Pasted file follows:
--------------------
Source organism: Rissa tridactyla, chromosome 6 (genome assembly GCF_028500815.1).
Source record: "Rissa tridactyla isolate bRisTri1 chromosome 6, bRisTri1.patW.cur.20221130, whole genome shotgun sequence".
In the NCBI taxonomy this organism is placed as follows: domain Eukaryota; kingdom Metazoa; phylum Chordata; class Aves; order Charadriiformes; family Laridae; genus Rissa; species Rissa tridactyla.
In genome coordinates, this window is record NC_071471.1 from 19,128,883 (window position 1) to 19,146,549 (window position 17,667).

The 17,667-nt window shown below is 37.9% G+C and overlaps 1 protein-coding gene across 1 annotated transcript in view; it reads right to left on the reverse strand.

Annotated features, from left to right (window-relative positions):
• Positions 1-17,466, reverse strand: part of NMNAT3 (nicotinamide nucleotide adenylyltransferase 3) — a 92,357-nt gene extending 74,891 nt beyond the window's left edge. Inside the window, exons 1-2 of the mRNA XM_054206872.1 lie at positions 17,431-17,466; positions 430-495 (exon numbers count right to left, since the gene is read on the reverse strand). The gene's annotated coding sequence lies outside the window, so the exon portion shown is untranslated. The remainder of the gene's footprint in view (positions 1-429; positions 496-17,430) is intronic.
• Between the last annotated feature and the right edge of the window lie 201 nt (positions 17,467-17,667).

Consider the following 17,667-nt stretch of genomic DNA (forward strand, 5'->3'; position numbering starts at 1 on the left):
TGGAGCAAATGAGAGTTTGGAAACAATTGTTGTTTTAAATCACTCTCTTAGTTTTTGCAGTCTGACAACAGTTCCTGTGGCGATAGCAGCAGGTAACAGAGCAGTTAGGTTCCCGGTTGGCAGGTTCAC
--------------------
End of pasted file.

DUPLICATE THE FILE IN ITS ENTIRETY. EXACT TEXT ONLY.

Source organism: Rissa tridactyla, chromosome 6 (genome assembly GCF_028500815.1).
Source record: "Rissa tridactyla isolate bRisTri1 chromosome 6, bRisTri1.patW.cur.20221130, whole genome shotgun sequence".
In the NCBI taxonomy this organism is placed as follows: domain Eukaryota; kingdom Metazoa; phylum Chordata; class Aves; order Charadriiformes; family Laridae; genus Rissa; species Rissa tridactyla.
In genome coordinates, this window is record NC_071471.1 from 19,128,883 (window position 1) to 19,146,549 (window position 17,667).

The 17,667-nt window shown below is 37.9% G+C and overlaps 1 protein-coding gene across 1 annotated transcript in view; it reads right to left on the reverse strand.

Annotated features, from left to right (window-relative positions):
• Positions 1-17,466, reverse strand: part of NMNAT3 (nicotinamide nucleotide adenylyltransferase 3) — a 92,357-nt gene extending 74,891 nt beyond the window's left edge. Inside the window, exons 1-2 of the mRNA XM_054206872.1 lie at positions 17,431-17,466; positions 430-495 (exon numbers count right to left, since the gene is read on the reverse strand). The gene's annotated coding sequence lies outside the window, so the exon portion shown is untranslated. The remainder of the gene's footprint in view (positions 1-429; positions 496-17,430) is intronic.
• Between the last annotated feature and the right edge of the window lie 201 nt (positions 17,467-17,667).

Consider the following 17,667-nt stretch of genomic DNA (forward strand, 5'->3'; position numbering starts at 1 on the left):
TGGAGCAAATGAGAGTTTGGAAACAATTGTTGTTTTAAATCACTCTCTTAGTTTTTGCAGTCTGACAACAGTTCCTGTGGCGATAGCAGCAGGTAACAGAGCAGTTAGGTTCCCGGTTGGCAGGTTCAC